SADA - SYNOPSIS OF DEVELOPMENT STRATEGY (2010 – 2030)
The Savannah Accelerated Development Authority (SADA) is an independent agency mandated by Act 805 of 2010 to coordinate a comprehensive development agenda for the northern savannah ecological zone in Ghana. The area comprises the three northern regions of Ghana namely, Upper East, Upper West and the Northern Region, and stretches to include districts contiguous to the Northern region that are located north of Brong-Ahafo and north of the Volta region. SADA constitutes Ghana’s response to effects of climate change associated with floods and draught. The agency’s main thrust is to promote sustainable development using the notion of a forested and green north to catalyze climate change reversal and improve livelihoods of the most vulnerable citizens in the area. The strategy being developed will provide opportunities for poor peasants, especially women, to own assets in economic trees, sustain their food crop production and protect the fragile eco-system of the northern savannah by managing the flood-prone river-beds better.
There is a visible developmental gap between the North and Southern Ghana, with the Northern Savannah belt registering significantly higher levels of poverty than the Southern economy. Bridging this developmental gap has been a long-stated goal of most post-independence Governments of Ghana. The approach has nearly always been distributionist to address imbalances in education, health and social welfare services. In 2007, a double calamity of prolonged draught was followed rapidly by massive floods in the entire northern regions of Ghana, claiming several hundred lives and over half a million persons were displaced. Livelihoods were severely impaired as thousands lost farms and assets; infrastructure was destroyed and thousands of young girls, women and children joined a teaming under-class of street porters (known in Ghana as kaya ye) in the urban commercial centers of southern Ghana. This sudden manifestation of climate change provided the most vivid manifestation that failure to tackle poverty and environmental decay in northern Ghana could result in even more dire consequences for the entire country and ecological area.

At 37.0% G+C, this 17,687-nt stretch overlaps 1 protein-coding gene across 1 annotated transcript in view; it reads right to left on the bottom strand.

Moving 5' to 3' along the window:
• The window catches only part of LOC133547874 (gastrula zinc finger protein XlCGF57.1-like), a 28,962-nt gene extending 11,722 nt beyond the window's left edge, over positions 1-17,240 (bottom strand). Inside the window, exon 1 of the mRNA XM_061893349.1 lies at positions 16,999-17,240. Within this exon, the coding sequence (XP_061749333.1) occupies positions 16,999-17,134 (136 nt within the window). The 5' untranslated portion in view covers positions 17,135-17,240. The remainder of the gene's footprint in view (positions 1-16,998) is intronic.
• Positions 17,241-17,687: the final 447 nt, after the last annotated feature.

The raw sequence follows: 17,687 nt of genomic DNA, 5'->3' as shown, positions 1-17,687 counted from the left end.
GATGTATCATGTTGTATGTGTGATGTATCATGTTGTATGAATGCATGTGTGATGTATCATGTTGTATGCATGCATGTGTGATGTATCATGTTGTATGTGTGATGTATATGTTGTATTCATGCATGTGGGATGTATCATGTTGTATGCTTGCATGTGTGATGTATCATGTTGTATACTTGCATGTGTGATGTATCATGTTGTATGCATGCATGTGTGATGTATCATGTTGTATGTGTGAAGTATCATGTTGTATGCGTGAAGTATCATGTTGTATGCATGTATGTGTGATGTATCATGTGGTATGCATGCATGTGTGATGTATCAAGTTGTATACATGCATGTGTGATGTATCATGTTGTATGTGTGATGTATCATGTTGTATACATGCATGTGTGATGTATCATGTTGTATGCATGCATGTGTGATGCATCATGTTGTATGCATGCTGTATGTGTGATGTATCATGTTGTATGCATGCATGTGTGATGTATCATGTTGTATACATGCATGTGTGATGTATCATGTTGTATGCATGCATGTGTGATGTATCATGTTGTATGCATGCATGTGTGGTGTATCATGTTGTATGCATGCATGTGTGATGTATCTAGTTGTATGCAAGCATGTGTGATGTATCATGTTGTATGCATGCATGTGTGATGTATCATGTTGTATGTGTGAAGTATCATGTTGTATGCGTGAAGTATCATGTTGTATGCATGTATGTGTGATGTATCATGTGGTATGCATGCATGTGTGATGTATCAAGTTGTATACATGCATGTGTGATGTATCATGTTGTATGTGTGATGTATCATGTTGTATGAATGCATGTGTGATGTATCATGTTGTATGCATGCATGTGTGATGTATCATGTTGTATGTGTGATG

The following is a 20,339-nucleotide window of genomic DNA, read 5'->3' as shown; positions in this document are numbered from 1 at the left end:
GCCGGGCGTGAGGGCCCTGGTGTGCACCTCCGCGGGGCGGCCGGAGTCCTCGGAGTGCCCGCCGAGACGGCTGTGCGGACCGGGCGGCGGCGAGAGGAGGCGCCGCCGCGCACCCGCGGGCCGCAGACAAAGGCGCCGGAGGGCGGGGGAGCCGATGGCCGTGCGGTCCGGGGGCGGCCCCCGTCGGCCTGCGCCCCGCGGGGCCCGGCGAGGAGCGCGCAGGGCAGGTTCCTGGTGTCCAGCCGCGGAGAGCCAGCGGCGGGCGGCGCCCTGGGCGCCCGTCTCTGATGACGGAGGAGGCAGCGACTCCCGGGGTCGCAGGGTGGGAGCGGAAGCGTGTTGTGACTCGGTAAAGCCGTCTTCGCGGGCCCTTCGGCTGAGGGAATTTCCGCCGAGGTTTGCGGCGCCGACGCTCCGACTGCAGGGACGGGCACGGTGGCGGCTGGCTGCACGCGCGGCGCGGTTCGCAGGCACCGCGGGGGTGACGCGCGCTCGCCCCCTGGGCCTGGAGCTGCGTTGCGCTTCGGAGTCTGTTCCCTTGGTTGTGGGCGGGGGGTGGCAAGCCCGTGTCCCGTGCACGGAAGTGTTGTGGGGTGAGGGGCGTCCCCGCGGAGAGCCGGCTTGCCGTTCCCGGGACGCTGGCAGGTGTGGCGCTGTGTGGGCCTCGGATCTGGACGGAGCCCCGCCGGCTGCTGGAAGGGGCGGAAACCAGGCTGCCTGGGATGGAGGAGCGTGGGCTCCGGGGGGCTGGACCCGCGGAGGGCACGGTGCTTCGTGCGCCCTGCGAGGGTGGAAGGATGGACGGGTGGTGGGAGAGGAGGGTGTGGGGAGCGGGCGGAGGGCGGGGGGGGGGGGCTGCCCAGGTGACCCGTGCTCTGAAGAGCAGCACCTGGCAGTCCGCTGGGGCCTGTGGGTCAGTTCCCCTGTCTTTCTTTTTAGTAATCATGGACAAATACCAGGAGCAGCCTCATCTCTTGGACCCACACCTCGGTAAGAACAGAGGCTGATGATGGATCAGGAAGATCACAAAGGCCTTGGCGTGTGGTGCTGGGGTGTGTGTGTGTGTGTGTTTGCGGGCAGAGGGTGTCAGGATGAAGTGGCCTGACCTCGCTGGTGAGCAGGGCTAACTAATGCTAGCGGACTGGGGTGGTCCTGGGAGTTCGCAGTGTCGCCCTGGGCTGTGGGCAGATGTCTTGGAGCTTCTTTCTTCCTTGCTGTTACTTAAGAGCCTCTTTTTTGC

Citizens and the Government of Ghana responded by establishing a Northern Development Fund and commissioning the preparation of a medium to long-term strategy to address the developmental needs and potential of the northern Savannah area. In this strategy, a growth and sustainable development approach is adopted to both increase incomes among the poorest people of the three northern regions, and transform the northern Ghanaian economy and society into a regional nexus of increased productivity of food, and a buffer against persistent droughts and sporadic floods.